the event, including any portion of the boxer's purse that the
promoter will receive, and training expenses;
``(B) all payments, gifts, or benefits the promoter is
providing to any sanctioning organization affiliated with the
``(C) any reduction in a boxer's purse contrary to a
previous agreement between the promoter and the boxer or a purse
bid held for the event.
``(b) Disclosures to the Boxer.--A promoter shall not be entitled to
receive any compensation directly or indirectly in connection with a
boxing match until it provides to the boxer it promotes--
``(1) the amounts of any compensation or consideration that
a promoter has contracted to receive from such match;
``(2) all fees, charges, and expenses that will be assessed
by or through the promoter on the boxer pertaining to the event,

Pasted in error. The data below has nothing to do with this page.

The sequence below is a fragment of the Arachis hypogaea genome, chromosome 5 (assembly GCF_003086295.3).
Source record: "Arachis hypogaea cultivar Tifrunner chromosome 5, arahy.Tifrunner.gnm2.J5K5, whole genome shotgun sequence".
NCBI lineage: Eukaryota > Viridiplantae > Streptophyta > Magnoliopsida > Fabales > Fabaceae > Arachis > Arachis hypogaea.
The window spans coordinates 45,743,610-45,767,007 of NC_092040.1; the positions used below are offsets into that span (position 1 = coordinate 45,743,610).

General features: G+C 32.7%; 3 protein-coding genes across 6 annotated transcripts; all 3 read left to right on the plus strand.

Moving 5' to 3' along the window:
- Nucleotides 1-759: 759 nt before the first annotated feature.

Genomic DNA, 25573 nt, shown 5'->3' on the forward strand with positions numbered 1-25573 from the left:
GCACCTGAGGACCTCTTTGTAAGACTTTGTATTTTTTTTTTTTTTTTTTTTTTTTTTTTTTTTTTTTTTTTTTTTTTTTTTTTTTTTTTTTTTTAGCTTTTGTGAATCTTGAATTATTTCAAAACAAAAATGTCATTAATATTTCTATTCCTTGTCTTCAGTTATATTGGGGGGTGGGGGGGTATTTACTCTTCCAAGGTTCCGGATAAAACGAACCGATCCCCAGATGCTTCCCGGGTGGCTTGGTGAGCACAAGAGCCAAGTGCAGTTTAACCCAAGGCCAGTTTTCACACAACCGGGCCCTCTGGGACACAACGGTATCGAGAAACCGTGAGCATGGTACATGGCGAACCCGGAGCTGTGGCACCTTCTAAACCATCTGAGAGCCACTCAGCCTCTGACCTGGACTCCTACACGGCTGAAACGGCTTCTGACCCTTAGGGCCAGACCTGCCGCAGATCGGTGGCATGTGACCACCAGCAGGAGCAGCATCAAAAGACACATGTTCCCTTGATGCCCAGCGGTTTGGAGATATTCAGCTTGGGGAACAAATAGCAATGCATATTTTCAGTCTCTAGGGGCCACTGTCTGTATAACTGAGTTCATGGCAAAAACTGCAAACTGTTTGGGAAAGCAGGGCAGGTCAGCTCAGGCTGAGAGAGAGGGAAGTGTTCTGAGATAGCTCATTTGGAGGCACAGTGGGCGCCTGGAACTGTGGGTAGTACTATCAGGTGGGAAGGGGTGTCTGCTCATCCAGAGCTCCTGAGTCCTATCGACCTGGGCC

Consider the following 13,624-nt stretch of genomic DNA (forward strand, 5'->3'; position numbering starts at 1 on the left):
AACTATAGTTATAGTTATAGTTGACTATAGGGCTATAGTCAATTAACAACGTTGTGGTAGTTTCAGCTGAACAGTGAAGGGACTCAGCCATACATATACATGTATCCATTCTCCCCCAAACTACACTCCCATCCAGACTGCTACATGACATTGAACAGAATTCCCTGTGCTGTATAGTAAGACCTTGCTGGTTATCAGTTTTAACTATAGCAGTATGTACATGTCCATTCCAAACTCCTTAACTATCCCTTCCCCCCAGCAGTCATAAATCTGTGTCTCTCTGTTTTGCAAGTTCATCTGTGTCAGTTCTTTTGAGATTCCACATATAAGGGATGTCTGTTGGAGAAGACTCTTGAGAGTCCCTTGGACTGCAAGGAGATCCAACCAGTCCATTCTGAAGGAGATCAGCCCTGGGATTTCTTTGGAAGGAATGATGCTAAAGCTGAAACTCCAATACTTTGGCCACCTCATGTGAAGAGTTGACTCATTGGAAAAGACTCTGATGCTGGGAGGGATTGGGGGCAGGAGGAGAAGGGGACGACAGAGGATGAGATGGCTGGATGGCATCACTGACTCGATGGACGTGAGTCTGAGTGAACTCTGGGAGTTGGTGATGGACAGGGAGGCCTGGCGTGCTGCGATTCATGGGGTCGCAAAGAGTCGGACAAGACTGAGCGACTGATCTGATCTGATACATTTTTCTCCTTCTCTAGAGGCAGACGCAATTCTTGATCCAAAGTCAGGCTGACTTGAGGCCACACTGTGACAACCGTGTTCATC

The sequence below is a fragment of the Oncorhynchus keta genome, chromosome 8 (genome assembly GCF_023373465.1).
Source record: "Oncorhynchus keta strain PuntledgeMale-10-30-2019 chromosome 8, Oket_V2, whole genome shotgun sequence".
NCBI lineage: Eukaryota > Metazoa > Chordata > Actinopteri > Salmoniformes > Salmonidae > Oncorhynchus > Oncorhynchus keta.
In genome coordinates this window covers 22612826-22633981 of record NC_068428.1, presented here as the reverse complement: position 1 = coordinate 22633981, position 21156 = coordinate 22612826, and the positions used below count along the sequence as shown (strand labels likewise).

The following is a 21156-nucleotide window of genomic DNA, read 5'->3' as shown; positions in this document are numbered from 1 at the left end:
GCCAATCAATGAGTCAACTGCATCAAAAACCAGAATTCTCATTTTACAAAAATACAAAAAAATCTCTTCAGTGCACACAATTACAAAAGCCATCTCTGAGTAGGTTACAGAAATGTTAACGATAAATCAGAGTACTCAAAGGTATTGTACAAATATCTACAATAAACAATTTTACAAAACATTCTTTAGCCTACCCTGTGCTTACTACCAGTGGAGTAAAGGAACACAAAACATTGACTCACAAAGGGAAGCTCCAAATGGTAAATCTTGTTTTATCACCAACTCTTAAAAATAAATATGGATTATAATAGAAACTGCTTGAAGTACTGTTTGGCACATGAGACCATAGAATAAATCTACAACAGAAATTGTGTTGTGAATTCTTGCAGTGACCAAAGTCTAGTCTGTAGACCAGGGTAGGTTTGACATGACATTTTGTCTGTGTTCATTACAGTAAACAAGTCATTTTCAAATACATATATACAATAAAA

including any portion of the boxer's purse that the promoter
will receive, and training expenses; and
``(3) any reduction in a boxer's purse contrary to a
previous agreement between the promoter and the boxer or a purse
bid held for the event.
``(c) Information To Be Available to State Attorney General.--A
promoter shall make information required to be disclosed under this
section available to the chief law enforcement officer of the State in
which the match is to be held upon request of such officer.
``SEC. 14. <<NOTE: 15 USC 6307f.>> REQUIRED DISCLOSURES FOR JUDGES AND
``A judge or referee shall not be entitled to receive any
compensation, directly or indirectly, in connection with a boxing match
until it provides to the boxing commission responsible for regulating
the match in a State a statement of all consideration, including
reimbursement for expenses, that will be received from any source for
participation in the match.
``SEC. 15. <<NOTE: 15 USC 6307g.>> CONFIDENTIALITY.
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106th Congressional Public Laws Records and Documents